Birkbeck is a world-class research and teaching institution, and a vibrant centre of academic thought. Since 1920 it has been the University London's specialist provider of taught courses in the evening that allow working people to continue their education. Concomitant with the cultural and economic vibrancy of London's population, Birkbeck is one of the largest providers of postgraduate education in the UK.

Research at Birkbeck is, however, a full-time, daytime activity just like the other colleges. Outstanding BBSRC relevant research is focused in two departments – Biological Sciences and Psychological Sciences.

Biological Sciences has a worldwide reputation in structural biology and molecular microbiology. Structural Biology in the department rests on the strong foundations laid by JD Bernal, who pioneered the application of X-ray crystallography to determine protein structure and who set up a Biomolecular Research Laboratory at Birkbeck in 1948. Building on this early start, the department has been a leading centre for mechanism of biochemical processes for many decades, and counts a dozen Fellows of the Royal Society among its current and former staff (including other noted figures such as Rosalind Franklin and Aaron Klug). Since the late 1990s graduate research activities have been carried out jointly with UCL. Staff and students of the department are members of the joint UCL/Birkbeck Institute for Structural and Molecular Biology (ISMB), with the Biological Sciences department hosting the Institute's world-class facilities for x-ray crystallography, biophysics, and cryo-electron microscopy, and delivering most of its Masters-level training in structural biology and bioinformatics. The ISMB is a world leader in the investigation of macromolecular nanomachines, the multiprotein complexes that drive most of the cell biological processes.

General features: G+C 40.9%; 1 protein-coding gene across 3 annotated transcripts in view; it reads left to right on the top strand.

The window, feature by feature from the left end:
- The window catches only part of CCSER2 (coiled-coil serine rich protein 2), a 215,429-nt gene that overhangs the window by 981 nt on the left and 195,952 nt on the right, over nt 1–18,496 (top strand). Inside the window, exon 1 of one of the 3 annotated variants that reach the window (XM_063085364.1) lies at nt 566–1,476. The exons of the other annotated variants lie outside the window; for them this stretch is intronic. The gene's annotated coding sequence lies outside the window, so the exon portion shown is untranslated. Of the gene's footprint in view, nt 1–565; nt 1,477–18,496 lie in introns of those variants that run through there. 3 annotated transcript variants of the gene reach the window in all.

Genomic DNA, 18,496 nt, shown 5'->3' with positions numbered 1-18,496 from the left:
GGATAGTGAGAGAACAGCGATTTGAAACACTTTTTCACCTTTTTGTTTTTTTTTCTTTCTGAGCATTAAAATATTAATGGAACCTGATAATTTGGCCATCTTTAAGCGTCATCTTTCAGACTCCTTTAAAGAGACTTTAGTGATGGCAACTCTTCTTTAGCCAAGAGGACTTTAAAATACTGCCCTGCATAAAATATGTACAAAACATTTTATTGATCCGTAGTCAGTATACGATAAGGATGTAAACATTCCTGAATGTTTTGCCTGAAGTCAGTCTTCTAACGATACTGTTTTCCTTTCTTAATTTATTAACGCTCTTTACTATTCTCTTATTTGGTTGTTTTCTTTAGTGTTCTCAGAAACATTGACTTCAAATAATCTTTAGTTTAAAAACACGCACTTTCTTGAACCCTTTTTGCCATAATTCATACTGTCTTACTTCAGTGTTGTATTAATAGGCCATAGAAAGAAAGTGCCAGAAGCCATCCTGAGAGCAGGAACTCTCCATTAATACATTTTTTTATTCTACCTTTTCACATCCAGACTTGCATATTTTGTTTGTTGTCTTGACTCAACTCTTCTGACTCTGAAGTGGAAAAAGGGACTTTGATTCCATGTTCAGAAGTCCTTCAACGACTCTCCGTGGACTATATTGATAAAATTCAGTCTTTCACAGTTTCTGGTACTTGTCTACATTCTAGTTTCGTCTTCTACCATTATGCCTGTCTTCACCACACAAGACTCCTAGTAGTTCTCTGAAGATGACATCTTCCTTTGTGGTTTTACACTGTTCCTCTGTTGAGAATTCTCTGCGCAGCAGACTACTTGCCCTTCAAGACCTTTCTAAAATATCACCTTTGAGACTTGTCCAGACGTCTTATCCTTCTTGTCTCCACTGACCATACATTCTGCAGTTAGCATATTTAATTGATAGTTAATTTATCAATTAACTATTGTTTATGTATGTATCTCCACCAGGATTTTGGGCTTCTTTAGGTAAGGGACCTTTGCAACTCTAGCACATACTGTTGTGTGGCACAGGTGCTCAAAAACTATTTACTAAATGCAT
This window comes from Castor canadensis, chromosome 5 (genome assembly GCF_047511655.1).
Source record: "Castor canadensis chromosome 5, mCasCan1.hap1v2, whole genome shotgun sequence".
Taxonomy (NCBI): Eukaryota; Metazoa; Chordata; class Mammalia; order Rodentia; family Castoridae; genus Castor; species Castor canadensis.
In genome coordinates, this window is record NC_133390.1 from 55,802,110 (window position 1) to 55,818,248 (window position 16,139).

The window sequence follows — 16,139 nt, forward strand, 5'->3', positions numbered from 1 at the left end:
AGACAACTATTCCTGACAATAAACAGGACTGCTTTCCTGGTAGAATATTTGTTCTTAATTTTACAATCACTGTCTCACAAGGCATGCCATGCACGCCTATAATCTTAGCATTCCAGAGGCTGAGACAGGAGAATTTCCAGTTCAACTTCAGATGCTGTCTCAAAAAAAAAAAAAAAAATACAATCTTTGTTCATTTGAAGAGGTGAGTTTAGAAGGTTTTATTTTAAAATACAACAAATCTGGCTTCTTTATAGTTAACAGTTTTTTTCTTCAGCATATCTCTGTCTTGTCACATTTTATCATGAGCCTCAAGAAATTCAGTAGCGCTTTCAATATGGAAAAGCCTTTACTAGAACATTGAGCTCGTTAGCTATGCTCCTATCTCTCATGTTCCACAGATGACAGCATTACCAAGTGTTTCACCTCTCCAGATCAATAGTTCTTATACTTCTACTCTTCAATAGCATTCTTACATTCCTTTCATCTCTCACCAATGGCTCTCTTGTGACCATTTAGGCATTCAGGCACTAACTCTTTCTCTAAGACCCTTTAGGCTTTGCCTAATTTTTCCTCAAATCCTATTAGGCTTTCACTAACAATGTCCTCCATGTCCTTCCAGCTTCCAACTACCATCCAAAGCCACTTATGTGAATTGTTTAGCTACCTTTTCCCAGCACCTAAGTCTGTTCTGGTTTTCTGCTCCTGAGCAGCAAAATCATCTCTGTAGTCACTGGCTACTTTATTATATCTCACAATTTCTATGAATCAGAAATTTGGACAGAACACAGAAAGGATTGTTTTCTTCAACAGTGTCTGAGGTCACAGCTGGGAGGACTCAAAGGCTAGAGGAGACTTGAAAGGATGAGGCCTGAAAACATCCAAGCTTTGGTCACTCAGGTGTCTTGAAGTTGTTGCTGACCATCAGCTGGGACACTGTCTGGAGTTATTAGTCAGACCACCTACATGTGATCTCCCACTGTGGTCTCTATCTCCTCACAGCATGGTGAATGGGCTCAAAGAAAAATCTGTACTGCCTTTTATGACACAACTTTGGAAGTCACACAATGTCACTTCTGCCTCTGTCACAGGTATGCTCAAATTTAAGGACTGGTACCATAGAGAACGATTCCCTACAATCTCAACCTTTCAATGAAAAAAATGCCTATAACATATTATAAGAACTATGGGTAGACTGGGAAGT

Psychological Sciences is a centre of vibrant research and teaching whose history can be traced to the beginnings of the scientific study of the subject in the UK over a century ago. It is among the handful of highest rated psychology departments in the UK with tremendous research strength, particularly in brain and cognitive development, neuroimaging (in a joint Institute with UCL) and in computational modelling of cognitive processes. BabyLab is widely known, from a variety of television and news features, for its work on cognitive development and autism (or for being "where scientists experiment on babies brains" as Wired magazine would have it).